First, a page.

Valencia’s train station was humming with the frantic crisscrossing of people pulling, dragging, hauling all manners of things – luggage, children, merchandise, sports equipment…  We sought refuge at one of the many structural pillars which had been outfitted with wooden plank benches arching their way around the full circumference and providing a very welcome place to set down our rather cumbersome packs.  My skies had remained dark and my mood stubbornly foul this combined with the intriguing architecture of the station and we decided it was the perfect opportunity to allow for a little space between us.   My brother went first and as was agreed, I stayed with the packs  until he returned.    We had each brought a day pack, smaller and lighter meant for the travel necessities one requires close at hand, in addition to the two larger packs where everything else was kept.  I slouched against the pole and my brother escaped into crowds to explore the building alone.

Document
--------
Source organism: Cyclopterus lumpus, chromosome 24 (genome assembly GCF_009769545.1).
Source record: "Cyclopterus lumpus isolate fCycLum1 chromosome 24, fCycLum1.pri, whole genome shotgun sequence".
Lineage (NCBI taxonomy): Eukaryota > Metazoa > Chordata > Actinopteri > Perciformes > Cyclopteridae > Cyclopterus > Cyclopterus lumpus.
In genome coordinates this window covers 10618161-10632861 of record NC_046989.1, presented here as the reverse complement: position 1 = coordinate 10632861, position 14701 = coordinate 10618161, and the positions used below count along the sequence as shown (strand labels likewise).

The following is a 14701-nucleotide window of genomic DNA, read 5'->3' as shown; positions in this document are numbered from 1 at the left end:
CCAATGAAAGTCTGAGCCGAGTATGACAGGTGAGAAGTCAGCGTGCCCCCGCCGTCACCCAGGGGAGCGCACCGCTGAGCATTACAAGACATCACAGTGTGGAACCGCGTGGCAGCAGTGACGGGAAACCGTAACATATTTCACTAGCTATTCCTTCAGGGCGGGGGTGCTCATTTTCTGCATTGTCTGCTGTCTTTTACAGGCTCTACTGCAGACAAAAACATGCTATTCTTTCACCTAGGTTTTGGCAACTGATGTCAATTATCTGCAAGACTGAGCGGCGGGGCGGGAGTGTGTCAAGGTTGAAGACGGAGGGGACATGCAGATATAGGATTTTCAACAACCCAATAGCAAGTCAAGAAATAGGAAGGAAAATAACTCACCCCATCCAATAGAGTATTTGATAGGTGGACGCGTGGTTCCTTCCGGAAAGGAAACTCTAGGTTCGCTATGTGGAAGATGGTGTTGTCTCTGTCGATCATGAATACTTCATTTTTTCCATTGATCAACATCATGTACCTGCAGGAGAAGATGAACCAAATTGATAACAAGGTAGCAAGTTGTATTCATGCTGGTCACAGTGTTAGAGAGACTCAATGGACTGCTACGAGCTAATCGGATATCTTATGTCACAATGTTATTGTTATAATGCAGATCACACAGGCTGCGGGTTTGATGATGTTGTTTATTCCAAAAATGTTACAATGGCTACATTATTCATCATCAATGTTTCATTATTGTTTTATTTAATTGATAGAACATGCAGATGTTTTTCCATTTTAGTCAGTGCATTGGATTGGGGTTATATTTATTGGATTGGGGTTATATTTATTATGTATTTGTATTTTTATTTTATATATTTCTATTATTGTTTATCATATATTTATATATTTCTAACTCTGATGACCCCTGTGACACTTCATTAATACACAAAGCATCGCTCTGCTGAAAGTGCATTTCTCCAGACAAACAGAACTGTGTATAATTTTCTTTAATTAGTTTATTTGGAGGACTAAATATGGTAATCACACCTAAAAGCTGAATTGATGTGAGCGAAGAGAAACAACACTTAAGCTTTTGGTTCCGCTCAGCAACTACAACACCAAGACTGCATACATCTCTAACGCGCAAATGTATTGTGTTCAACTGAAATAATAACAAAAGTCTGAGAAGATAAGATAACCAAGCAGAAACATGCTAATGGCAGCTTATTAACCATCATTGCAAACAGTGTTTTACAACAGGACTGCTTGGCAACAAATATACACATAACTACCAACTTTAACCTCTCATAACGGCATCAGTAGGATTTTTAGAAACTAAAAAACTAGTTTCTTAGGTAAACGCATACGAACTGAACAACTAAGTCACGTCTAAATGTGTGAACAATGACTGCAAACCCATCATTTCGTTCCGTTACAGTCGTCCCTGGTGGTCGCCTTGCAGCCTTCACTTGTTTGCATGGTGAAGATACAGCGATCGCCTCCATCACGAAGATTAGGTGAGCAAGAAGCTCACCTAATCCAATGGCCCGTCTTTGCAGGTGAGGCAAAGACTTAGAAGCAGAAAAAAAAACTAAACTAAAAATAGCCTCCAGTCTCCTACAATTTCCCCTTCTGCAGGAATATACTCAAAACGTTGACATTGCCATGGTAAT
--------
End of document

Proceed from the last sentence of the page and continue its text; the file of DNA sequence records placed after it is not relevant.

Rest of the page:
After half an hour or so he resurfaced clearly happy to have had the break from both me and the responsibility of  his heavy bags.  He sat down and I set off to find the amenities and to stretch my legs unburdened.  For around thirty minutes I wandered around the station watching the people hustling around and trying to put it all in perspective.  It was nearing the time our train was scheduled to depart and I returned to collect my things and board the train.  Approaching the pole where I could see my brother and our mountains of zippers, straps and buckles as still as an oasis surrounded by chaos, I instinctively scanned the bags.  One was missing.  When he sat down he had transitioned my daypack to the floor near his feet to make room between the two larger packs.  Amazingly while he had been sitting there someone had climbed under the benches and snatched my bag without making a disturbance… at least not then.